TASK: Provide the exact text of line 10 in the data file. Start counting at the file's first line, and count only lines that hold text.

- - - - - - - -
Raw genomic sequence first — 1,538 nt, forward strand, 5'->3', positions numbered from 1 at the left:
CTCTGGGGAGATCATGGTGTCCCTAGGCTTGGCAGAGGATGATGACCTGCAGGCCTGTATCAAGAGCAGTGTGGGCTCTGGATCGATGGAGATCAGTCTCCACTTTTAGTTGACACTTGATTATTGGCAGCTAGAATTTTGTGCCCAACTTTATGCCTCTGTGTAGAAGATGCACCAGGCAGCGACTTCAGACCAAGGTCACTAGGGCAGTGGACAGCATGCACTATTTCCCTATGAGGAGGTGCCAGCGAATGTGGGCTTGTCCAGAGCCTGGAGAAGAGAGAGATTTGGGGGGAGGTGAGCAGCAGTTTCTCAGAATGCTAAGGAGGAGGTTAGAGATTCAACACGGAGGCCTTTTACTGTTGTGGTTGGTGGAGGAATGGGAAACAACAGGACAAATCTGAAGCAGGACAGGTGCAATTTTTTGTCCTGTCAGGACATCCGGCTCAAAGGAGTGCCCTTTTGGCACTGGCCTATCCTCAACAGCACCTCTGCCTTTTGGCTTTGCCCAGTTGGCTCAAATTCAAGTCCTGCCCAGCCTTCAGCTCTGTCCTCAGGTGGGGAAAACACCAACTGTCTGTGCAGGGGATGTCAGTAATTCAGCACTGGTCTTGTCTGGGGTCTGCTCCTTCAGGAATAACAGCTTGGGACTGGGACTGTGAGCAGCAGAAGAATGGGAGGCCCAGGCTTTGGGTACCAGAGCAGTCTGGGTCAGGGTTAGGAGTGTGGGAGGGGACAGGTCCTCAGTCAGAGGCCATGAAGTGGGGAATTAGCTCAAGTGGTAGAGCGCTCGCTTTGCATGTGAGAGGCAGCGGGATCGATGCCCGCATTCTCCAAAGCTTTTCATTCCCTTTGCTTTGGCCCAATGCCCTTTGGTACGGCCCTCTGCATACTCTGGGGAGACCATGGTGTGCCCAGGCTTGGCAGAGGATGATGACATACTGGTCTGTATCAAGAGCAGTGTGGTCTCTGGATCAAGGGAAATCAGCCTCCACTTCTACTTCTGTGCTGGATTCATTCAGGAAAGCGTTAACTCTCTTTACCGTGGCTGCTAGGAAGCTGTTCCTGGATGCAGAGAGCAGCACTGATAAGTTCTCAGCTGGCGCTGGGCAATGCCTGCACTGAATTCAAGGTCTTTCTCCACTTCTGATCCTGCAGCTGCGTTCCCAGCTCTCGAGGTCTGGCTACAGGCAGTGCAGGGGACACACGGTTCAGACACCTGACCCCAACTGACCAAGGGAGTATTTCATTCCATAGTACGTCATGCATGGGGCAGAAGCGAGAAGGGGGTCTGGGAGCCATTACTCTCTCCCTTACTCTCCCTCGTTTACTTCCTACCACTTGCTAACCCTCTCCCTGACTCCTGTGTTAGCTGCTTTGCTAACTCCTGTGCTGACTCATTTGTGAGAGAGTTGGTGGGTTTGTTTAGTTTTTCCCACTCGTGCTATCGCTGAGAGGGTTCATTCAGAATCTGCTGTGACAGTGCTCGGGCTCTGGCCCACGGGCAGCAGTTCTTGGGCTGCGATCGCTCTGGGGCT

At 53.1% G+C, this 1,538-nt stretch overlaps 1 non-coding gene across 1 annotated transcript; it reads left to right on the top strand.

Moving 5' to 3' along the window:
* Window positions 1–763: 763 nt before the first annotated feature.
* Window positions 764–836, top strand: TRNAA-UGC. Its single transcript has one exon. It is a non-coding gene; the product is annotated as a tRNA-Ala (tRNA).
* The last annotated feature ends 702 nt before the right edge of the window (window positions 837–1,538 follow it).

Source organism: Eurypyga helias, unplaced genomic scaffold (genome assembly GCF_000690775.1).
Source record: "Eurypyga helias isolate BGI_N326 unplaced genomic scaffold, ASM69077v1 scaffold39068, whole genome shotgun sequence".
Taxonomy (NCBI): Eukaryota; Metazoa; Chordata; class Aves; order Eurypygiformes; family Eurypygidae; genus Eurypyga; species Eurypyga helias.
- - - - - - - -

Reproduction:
Taxonomy (NCBI): Eukaryota; Metazoa; Chordata; class Aves; order Eurypygiformes; family Eurypygidae; genus Eurypyga; species Eurypyga helias.